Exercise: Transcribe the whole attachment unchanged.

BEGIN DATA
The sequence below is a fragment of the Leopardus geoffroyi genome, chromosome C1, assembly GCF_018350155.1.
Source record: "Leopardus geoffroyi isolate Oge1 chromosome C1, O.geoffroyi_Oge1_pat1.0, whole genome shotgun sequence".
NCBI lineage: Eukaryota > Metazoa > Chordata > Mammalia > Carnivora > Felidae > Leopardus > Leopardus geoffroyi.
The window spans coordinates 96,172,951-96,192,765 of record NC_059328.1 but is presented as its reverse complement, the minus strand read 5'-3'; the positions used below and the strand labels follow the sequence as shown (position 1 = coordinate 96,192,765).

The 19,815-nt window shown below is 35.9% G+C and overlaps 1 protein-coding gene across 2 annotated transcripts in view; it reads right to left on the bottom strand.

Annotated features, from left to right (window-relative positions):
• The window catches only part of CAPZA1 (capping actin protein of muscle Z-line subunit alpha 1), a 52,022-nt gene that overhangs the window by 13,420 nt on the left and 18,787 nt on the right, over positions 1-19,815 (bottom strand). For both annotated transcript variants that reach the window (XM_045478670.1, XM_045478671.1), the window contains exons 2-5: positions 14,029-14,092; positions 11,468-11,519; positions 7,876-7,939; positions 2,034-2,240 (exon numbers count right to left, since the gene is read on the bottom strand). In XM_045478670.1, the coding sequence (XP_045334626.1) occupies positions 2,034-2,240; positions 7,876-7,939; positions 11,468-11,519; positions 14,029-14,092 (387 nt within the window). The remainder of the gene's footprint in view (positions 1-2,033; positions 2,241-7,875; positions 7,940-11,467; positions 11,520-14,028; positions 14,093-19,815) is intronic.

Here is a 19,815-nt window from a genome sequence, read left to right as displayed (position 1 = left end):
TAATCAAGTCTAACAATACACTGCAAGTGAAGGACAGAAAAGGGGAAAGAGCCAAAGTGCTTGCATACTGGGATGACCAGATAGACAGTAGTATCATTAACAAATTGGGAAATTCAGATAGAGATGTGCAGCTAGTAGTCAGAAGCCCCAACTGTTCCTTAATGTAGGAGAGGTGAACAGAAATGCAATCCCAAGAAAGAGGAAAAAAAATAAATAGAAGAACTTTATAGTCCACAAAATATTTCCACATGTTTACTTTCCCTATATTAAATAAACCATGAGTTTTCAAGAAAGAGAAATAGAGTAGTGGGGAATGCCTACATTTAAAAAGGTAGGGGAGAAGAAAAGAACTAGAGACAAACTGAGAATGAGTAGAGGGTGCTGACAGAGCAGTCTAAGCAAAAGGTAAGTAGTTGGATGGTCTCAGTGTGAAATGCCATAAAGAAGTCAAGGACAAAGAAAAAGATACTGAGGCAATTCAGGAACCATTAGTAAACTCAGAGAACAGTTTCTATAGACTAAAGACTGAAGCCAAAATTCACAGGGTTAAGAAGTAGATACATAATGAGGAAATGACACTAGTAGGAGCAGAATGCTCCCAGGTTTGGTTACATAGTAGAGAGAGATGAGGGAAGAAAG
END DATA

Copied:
The sequence below is a fragment of the Leopardus geoffroyi genome, chromosome C1, assembly GCF_018350155.1.
Source record: "Leopardus geoffroyi isolate Oge1 chromosome C1, O.geoffroyi_Oge1_pat1.0, whole genome shotgun sequence".
NCBI lineage: Eukaryota > Metazoa > Chordata > Mammalia > Carnivora > Felidae > Leopardus > Leopardus geoffroyi.
The window spans coordinates 96,172,951-96,192,765 of record NC_059328.1 but is presented as its reverse complement, the minus strand read 5'-3'; the positions used below and the strand labels follow the sequence as shown (position 1 = coordinate 96,192,765).

The 19,815-nt window shown below is 35.9% G+C and overlaps 1 protein-coding gene across 2 annotated transcripts in view; it reads right to left on the bottom strand.

Annotated features, from left to right (window-relative positions):
• The window catches only part of CAPZA1 (capping actin protein of muscle Z-line subunit alpha 1), a 52,022-nt gene that overhangs the window by 13,420 nt on the left and 18,787 nt on the right, over positions 1-19,815 (bottom strand). For both annotated transcript variants that reach the window (XM_045478670.1, XM_045478671.1), the window contains exons 2-5: positions 14,029-14,092; positions 11,468-11,519; positions 7,876-7,939; positions 2,034-2,240 (exon numbers count right to left, since the gene is read on the bottom strand). In XM_045478670.1, the coding sequence (XP_045334626.1) occupies positions 2,034-2,240; positions 7,876-7,939; positions 11,468-11,519; positions 14,029-14,092 (387 nt within the window). The remainder of the gene's footprint in view (positions 1-2,033; positions 2,241-7,875; positions 7,940-11,467; positions 11,520-14,028; positions 14,093-19,815) is intronic.

Here is a 19,815-nt window from a genome sequence, read left to right as displayed (position 1 = left end):
TAATCAAGTCTAACAATACACTGCAAGTGAAGGACAGAAAAGGGGAAAGAGCCAAAGTGCTTGCATACTGGGATGACCAGATAGACAGTAGTATCATTAACAAATTGGGAAATTCAGATAGAGATGTGCAGCTAGTAGTCAGAAGCCCCAACTGTTCCTTAATGTAGGAGAGGTGAACAGAAATGCAATCCCAAGAAAGAGGAAAAAAAATAAATAGAAGAACTTTATAGTCCACAAAATATTTCCACATGTTTACTTTCCCTATATTAAATAAACCATGAGTTTTCAAGAAAGAGAAATAGAGTAGTGGGGAATGCCTACATTTAAAAAGGTAGGGGAGAAGAAAAGAACTAGAGACAAACTGAGAATGAGTAGAGGGTGCTGACAGAGCAGTCTAAGCAAAAGGTAAGTAGTTGGATGGTCTCAGTGTGAAATGCCATAAAGAAGTCAAGGACAAAGAAAAAGATACTGAGGCAATTCAGGAACCATTAGTAAACTCAGAGAACAGTTTCTATAGACTAAAGACTGAAGCCAAAATTCACAGGGTTAAGAAGTAGATACATAATGAGGAAATGACACTAGTAGGAGCAGAATGCTCCCAGGTTTGGTTACATAGTAGAGAGAGATGAGGGAAGAAAG